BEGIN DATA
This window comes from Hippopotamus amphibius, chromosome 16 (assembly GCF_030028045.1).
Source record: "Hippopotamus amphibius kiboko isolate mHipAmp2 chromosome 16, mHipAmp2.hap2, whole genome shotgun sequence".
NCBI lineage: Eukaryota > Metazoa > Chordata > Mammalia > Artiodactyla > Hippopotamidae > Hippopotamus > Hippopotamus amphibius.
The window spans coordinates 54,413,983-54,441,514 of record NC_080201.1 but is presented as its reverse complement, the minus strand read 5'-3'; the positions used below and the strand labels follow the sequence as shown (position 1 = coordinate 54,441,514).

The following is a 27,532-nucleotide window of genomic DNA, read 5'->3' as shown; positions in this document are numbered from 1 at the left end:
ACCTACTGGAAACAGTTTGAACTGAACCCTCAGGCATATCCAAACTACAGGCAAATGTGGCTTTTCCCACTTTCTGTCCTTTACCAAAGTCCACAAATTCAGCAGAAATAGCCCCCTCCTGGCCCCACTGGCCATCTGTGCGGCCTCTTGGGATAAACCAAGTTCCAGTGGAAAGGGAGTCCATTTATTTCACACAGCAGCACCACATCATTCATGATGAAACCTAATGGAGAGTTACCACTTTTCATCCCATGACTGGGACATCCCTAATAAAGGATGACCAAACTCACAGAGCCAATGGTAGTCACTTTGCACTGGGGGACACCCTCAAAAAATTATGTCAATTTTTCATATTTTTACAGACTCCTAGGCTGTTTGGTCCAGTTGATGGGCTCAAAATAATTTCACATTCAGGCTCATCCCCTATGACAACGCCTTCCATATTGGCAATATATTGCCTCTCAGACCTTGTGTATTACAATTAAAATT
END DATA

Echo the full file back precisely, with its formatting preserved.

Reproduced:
This window comes from Hippopotamus amphibius, chromosome 16 (assembly GCF_030028045.1).
Source record: "Hippopotamus amphibius kiboko isolate mHipAmp2 chromosome 16, mHipAmp2.hap2, whole genome shotgun sequence".
NCBI lineage: Eukaryota > Metazoa > Chordata > Mammalia > Artiodactyla > Hippopotamidae > Hippopotamus > Hippopotamus amphibius.
The window spans coordinates 54,413,983-54,441,514 of record NC_080201.1 but is presented as its reverse complement, the minus strand read 5'-3'; the positions used below and the strand labels follow the sequence as shown (position 1 = coordinate 54,441,514).

The following is a 27,532-nucleotide window of genomic DNA, read 5'->3' as shown; positions in this document are numbered from 1 at the left end:
ACCTACTGGAAACAGTTTGAACTGAACCCTCAGGCATATCCAAACTACAGGCAAATGTGGCTTTTCCCACTTTCTGTCCTTTACCAAAGTCCACAAATTCAGCAGAAATAGCCCCCTCCTGGCCCCACTGGCCATCTGTGCGGCCTCTTGGGATAAACCAAGTTCCAGTGGAAAGGGAGTCCATTTATTTCACACAGCAGCACCACATCATTCATGATGAAACCTAATGGAGAGTTACCACTTTTCATCCCATGACTGGGACATCCCTAATAAAGGATGACCAAACTCACAGAGCCAATGGTAGTCACTTTGCACTGGGGGACACCCTCAAAAAATTATGTCAATTTTTCATATTTTTACAGACTCCTAGGCTGTTTGGTCCAGTTGATGGGCTCAAAATAATTTCACATTCAGGCTCATCCCCTATGACAACGCCTTCCATATTGGCAATATATTGCCTCTCAGACCTTGTGTATTACAATTAAAATT